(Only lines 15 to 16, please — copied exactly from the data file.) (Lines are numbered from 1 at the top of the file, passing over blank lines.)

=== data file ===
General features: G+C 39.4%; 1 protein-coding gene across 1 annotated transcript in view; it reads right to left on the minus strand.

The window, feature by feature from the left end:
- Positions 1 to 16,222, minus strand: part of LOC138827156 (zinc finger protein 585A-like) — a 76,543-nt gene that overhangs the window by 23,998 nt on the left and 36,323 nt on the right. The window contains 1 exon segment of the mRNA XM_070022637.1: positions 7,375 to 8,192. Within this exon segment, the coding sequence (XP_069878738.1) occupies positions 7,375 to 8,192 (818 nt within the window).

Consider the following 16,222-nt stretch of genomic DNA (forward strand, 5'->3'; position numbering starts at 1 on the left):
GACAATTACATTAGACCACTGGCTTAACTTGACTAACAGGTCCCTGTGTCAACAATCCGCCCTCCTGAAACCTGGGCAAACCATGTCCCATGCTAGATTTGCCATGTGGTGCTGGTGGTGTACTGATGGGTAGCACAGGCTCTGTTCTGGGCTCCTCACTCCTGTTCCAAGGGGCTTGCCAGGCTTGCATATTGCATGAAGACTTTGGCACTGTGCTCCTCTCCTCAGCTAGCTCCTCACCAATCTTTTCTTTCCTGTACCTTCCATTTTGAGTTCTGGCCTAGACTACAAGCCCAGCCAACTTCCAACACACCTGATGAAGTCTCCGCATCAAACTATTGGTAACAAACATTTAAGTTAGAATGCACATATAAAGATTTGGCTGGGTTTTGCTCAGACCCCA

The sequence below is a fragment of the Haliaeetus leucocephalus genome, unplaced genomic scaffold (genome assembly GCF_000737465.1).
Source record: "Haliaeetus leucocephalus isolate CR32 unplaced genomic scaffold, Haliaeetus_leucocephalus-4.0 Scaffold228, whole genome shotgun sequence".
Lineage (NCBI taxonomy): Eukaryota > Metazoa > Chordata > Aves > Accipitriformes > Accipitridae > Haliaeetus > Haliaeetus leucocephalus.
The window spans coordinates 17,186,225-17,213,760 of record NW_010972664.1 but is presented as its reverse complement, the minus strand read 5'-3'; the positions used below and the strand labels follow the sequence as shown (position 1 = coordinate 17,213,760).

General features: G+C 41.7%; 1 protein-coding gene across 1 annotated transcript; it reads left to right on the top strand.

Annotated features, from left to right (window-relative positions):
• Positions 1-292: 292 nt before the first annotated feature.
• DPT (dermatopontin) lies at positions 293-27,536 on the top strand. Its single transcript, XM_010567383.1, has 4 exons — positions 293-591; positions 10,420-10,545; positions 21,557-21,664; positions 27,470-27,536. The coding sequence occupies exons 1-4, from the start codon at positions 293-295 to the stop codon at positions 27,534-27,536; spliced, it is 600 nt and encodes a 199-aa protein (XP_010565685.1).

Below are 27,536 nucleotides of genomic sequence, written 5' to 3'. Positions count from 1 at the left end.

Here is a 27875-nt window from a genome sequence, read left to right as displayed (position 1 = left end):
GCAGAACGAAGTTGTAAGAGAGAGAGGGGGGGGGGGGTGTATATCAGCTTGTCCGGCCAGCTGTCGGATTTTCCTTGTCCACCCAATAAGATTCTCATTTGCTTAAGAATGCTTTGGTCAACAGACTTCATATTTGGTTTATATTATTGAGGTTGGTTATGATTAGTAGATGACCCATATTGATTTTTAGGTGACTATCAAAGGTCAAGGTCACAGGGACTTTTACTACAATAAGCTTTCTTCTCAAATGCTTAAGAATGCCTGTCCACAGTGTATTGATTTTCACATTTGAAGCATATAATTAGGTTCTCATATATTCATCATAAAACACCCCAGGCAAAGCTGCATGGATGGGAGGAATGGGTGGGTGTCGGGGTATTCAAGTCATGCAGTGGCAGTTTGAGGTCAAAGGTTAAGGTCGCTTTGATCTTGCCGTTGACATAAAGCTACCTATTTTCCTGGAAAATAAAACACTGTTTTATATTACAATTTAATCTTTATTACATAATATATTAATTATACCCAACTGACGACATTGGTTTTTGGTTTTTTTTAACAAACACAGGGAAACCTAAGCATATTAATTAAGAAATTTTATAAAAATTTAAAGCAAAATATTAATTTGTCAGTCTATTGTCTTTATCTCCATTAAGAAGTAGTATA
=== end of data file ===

Here is a 27875-nt window from a genome sequence, read left to right as displayed (position 1 = left end):
GCAGAACGAAGTTGTAAGAGAGAGAGGGGGGGGGGGGTGTATATCAGCTTGTCCGGCCAGCTGTCGGATTTTCCTTGTCCACCCAATAAGATTCTCATTTGCTTAAGAATGCTTTGGTCAACAGACTTCATATTTGGTTTATATTATTGAGGTTGGTTATGATTAGTAGATGACCCATATTGATTTTTAGGTGACTATCAAAGGTCAAGGTCACAGGGACTTTTACTACAATAAGCTTTCTTCTCAAATGCTTAAGAATGCCTGTCCACAGTGTATTGATTTTCACATTTGAAGCATATAATTAGGTTCTCATATATTCATCATAAAACACCCCAGGCAAAGCTGCATGGATGGGAGGAATGGGTGGGTGTCGGGGTATTCAAGTCATGCAGTGGCAGTTTGAGGTCAAAGGTTAAGGTCGCTTTGATCTTGCCGTTGACATAAAGCTACCTATTTTCCTGGAAAATAAAACACTGTTTTATATTACAATTTAATCTTTATTACATAATATATTAATTATACCCAACTGACGACATTGGTTTTTGGTTTTTTTTAACAAACACAGGGAAACCTAAGCATATTAATTAAGAAATTTTATAAAAATTTAAAGCAAAATATTAATTTGTCAGTCTATTGTCTTTATCTCCATTAAGAAGTAGTATA